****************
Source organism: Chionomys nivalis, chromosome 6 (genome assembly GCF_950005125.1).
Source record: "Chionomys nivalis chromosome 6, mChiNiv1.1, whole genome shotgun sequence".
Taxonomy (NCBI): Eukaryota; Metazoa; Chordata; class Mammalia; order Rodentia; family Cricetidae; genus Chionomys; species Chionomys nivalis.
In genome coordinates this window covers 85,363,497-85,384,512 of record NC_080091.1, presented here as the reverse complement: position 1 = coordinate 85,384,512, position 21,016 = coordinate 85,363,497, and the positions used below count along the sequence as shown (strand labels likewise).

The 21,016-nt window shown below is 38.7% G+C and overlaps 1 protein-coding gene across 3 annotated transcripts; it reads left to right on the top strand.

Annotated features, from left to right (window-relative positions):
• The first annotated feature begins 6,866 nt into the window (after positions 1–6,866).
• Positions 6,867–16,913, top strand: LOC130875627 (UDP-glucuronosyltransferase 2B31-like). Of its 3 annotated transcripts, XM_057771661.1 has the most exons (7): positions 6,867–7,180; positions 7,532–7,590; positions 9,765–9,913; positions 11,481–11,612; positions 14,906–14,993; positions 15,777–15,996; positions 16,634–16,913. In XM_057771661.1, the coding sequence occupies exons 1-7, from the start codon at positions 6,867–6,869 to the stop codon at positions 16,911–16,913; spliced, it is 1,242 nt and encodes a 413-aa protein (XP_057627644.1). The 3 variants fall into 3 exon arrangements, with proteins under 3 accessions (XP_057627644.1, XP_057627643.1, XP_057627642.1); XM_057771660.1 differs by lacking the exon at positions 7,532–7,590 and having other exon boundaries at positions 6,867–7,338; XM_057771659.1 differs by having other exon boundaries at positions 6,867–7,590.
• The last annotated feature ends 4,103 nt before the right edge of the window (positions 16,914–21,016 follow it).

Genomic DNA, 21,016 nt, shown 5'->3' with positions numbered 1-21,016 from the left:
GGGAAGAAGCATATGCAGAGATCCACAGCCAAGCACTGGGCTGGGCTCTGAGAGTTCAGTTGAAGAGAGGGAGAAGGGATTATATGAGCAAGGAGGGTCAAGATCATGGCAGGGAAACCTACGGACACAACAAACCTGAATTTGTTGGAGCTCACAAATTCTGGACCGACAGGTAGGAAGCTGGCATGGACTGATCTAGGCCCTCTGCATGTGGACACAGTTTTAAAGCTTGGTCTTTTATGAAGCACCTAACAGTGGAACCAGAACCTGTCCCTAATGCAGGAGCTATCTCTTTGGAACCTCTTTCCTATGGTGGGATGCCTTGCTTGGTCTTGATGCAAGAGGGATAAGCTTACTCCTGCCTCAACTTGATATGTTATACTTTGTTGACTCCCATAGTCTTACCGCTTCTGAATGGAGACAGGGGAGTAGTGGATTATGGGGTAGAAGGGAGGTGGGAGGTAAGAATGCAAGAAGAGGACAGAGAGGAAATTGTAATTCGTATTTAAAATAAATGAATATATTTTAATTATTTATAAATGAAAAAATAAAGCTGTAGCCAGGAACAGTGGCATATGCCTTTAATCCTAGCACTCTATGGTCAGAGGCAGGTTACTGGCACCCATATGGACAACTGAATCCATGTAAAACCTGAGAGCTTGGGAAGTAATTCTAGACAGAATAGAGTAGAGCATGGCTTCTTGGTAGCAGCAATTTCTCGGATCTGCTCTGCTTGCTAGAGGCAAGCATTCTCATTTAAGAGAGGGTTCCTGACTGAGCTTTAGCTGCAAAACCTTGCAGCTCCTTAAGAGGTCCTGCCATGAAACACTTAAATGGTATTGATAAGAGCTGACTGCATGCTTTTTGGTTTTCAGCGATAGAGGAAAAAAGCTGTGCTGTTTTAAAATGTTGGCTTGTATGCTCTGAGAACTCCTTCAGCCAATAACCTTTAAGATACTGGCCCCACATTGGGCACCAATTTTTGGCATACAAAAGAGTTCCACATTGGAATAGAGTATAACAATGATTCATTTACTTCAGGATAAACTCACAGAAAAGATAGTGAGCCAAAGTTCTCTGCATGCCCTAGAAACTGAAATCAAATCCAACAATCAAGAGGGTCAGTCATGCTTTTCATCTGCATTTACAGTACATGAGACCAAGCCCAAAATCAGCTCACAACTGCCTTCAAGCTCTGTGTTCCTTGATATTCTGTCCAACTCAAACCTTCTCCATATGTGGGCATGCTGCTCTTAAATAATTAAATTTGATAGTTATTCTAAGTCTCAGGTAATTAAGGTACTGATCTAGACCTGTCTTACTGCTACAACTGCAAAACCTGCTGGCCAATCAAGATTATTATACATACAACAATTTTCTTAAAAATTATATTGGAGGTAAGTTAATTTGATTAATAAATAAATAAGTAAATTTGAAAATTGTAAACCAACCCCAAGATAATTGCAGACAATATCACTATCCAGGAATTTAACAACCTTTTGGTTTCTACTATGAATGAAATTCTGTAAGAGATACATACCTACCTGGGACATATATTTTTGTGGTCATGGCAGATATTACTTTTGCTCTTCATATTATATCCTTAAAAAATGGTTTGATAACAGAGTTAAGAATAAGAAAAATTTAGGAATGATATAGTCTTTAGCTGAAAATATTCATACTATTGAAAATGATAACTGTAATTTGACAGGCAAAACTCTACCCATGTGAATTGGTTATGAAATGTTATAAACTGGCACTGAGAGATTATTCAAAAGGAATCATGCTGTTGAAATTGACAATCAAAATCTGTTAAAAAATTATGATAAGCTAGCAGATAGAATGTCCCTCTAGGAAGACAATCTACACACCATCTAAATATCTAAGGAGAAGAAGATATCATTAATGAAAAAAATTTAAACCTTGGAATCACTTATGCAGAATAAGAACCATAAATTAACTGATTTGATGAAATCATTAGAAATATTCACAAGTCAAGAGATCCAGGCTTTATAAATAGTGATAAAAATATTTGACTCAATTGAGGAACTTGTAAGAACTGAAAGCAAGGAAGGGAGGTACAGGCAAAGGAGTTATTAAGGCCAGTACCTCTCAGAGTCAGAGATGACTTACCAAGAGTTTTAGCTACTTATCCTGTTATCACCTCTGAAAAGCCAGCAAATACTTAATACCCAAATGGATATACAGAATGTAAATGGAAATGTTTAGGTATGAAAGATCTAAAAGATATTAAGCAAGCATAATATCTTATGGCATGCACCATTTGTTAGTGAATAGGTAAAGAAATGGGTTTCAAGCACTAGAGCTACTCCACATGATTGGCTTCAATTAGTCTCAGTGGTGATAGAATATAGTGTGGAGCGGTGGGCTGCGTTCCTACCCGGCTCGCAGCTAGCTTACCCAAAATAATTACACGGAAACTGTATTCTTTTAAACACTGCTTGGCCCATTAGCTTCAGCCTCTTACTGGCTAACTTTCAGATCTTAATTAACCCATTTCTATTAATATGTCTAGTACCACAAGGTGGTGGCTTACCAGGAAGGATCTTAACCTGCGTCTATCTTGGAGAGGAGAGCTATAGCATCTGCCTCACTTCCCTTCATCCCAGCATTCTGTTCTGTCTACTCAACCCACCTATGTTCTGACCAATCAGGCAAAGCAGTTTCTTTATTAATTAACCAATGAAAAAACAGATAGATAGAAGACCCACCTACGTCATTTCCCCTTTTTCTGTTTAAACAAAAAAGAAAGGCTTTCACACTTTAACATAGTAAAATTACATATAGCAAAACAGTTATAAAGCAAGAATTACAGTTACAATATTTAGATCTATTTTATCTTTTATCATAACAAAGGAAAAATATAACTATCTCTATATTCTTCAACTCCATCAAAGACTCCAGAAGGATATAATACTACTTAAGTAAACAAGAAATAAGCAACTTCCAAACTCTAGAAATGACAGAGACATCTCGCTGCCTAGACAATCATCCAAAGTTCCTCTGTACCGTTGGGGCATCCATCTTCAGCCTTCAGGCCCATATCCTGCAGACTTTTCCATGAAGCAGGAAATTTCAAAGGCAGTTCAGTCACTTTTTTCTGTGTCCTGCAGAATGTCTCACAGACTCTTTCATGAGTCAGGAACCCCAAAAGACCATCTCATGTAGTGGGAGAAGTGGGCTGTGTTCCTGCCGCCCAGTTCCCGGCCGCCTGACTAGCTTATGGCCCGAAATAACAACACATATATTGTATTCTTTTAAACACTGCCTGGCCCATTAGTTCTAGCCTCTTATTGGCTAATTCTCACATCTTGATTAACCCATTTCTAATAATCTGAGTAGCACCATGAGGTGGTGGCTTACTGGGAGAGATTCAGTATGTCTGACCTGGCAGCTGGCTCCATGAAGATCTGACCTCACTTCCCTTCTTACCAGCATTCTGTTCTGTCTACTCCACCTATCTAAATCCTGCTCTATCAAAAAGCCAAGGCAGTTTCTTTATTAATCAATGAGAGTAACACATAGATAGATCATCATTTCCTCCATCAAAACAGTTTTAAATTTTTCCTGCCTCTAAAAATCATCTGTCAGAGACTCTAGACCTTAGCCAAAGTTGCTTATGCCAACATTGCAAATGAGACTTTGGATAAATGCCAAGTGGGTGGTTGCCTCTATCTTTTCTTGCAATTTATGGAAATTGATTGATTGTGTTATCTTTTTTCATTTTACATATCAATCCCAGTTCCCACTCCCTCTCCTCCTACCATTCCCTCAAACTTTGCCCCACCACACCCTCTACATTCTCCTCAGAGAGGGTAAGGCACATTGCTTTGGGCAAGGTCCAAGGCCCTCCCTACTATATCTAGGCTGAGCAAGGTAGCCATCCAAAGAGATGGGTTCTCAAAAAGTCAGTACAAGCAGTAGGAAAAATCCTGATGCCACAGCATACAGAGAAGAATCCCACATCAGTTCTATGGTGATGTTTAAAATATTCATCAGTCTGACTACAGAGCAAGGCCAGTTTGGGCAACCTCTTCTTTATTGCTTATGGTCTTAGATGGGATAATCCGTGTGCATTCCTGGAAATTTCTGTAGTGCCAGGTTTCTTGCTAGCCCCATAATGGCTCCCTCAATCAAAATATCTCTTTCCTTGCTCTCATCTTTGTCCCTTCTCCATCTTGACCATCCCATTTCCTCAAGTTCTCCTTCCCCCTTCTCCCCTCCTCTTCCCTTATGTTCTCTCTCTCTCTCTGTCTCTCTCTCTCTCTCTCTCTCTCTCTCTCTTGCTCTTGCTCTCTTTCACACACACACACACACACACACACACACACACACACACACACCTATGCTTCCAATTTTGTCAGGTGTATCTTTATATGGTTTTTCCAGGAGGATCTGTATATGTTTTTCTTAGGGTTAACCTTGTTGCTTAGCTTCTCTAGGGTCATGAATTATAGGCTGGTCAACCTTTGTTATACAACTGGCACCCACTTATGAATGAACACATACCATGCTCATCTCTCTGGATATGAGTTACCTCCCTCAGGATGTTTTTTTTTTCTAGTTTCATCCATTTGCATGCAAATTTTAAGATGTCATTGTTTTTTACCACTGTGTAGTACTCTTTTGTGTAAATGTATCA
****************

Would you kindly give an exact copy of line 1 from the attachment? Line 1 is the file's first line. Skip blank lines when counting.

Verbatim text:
Source organism: Chionomys nivalis, chromosome 6 (genome assembly GCF_950005125.1).